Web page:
‘Intelligent-Rail’ Software Destined for Next-Gen Squad Weapon

By Mandy Mayfield and Connie Lee

Image: T-Worx

The Army has approved an upgraded software and hardware system that will be integrated into its next-generation squad weapon.

T-Worx, a technology innovation company based in Sterling, Virginia, is a component supplier and provides the I-Rail to all of the next-generation squad weapon competitors, said Ben Feldman, the company’s chief engineer and I-Rail developer. The next-gen squad weapon is intended to replace the service’s M4 carbine and M249 squad automatic weapon.

The T-Worx I-Rail is both a software and hardware platform that has been developed in six variations over the past 10 years, he noted.

According to the company, the system provides central power to weapon-mounted accessories. For a 72-hour patrol, a soldier will need to insert a 12-AA battery pack in the weapon’s buttstock and carry two spare packs. It can also help transfer data, such as information on ground troop movements, from the rifle to command centers.

The Army recently confirmed that I-Rail meets the requirements for the Army’s Picatinny Smart Rail standard, Feldman said.

T-Worx entered into a cooperative research and development agreement with the Army to evaluate the I-Rail for compliance with the Picatinny Smart Rail standard, he noted. The Army evaluated T-Worx I-Rail against that standard and then deemed it an acceptable source of supply for the Picatinny Smart Rail.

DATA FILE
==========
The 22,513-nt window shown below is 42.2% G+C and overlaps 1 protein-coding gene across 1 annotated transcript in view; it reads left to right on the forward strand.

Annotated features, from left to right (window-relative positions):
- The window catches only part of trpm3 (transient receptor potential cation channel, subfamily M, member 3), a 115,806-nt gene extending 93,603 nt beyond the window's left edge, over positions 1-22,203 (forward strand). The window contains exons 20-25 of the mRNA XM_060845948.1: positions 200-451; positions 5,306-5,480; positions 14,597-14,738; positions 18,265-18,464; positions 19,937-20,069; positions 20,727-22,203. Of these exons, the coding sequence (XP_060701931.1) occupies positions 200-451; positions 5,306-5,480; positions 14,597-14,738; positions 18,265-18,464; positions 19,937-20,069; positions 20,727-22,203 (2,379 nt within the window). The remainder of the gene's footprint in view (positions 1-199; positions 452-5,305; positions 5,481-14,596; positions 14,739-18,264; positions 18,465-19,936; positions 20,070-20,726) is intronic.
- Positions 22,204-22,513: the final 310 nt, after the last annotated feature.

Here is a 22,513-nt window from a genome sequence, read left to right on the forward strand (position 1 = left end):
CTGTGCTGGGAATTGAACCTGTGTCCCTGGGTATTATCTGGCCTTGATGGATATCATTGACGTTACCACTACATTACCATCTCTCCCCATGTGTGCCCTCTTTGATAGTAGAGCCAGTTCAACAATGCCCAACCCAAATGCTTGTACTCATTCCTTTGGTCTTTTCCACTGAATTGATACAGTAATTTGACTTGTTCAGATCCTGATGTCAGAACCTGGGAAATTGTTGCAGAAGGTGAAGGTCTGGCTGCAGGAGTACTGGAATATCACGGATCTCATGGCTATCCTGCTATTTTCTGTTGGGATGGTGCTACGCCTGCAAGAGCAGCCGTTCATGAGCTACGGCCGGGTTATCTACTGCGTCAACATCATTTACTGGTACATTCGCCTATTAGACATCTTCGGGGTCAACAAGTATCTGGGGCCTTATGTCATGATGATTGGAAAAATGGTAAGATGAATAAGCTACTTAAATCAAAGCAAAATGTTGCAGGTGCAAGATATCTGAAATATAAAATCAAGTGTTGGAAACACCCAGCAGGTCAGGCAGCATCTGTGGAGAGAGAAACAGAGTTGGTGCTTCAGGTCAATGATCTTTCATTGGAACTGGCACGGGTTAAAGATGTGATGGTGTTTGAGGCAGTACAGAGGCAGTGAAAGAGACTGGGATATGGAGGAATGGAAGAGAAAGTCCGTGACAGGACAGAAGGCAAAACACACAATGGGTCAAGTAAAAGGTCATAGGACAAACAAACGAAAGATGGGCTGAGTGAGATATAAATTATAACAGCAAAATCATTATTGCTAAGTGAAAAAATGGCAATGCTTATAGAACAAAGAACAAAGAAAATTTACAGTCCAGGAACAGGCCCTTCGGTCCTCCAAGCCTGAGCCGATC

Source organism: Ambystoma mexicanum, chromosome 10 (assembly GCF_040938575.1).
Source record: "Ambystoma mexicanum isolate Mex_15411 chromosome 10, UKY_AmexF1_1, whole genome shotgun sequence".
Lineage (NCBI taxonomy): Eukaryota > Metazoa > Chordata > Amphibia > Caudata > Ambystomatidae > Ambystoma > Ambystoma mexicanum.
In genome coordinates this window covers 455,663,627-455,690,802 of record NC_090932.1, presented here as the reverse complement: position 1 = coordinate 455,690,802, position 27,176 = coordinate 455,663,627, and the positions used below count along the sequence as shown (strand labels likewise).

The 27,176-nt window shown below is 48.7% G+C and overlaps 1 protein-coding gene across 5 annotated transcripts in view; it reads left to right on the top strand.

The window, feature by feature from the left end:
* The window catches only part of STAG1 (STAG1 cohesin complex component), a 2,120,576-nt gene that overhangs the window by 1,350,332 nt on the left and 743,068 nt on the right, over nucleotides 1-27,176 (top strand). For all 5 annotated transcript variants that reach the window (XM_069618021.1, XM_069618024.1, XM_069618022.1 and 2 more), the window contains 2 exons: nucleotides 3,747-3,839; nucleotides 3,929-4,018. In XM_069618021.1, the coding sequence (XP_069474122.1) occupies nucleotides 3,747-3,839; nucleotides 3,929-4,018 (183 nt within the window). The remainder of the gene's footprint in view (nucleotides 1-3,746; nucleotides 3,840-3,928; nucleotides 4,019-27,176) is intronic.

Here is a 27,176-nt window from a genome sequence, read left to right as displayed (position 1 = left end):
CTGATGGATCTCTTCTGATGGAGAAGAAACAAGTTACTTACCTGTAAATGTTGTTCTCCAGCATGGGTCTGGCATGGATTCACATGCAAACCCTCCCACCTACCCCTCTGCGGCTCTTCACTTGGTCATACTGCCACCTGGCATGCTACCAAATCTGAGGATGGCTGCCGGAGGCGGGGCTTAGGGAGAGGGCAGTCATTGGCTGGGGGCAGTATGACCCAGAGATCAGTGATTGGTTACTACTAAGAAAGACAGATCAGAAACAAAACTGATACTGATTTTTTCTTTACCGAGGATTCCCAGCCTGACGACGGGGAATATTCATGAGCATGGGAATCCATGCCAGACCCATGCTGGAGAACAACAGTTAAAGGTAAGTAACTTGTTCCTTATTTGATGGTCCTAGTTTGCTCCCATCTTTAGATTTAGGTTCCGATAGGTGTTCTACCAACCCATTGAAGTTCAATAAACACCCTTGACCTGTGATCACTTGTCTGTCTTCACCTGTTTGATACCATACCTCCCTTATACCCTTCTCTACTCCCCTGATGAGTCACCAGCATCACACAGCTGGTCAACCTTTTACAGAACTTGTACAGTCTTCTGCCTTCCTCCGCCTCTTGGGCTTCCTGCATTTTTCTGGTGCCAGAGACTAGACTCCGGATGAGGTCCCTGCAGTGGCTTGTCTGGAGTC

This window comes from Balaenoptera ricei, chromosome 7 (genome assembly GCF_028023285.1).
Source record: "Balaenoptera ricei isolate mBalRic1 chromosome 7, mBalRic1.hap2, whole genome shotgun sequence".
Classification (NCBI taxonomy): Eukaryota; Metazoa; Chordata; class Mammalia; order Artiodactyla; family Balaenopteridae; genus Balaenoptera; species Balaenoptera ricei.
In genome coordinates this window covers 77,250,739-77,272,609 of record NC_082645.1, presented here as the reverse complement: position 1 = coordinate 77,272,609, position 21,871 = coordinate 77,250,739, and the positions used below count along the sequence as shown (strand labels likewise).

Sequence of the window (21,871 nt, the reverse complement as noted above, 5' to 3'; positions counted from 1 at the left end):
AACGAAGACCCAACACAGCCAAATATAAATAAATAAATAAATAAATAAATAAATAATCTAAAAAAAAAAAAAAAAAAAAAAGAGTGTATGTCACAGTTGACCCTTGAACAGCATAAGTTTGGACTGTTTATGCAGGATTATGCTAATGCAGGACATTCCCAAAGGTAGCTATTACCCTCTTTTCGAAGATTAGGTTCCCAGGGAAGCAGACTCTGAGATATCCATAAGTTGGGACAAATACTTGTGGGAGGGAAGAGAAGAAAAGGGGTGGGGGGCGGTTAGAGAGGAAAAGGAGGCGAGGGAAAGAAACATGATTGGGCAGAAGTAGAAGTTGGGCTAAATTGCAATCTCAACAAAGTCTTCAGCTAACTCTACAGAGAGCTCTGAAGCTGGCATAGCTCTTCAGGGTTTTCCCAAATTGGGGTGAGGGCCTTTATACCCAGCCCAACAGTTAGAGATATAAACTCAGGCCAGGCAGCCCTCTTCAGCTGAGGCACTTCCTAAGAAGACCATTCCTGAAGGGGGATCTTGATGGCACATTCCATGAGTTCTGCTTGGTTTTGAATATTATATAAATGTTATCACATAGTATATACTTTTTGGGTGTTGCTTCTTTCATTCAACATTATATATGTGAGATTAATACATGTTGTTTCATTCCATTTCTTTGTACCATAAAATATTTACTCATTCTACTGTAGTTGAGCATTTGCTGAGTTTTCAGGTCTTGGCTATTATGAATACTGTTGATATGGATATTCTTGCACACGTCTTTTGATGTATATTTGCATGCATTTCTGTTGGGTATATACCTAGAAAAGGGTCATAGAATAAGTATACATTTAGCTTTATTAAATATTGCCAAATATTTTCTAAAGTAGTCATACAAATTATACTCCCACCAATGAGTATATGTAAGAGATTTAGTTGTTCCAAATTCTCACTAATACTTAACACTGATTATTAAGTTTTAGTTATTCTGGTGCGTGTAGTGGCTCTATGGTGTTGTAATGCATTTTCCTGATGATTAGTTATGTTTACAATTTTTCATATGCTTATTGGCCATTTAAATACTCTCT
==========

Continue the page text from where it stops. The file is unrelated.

“The benefits of our design are that it is low cost, very rugged and straightforward to implement,” Feldman said.

The Army has another program called the next-generation squad weapons fire control system, which is providing the optics for those weapons, he said.

The NGSW-FC will be developed over the next five years, according to T-Worx. The optics will receive data from the I-Rail systems.

“The optics will also have elements provided by T-Worx in them,” Feldman said. “They will have power and data networking components inside the optics.”

The I-Rail began through a small business innovative research contract with the Army in 2008 and has been developed through a combination of Army and non-governmental funding, Feldman said.

Topics: Munitions Technology, Land Forces

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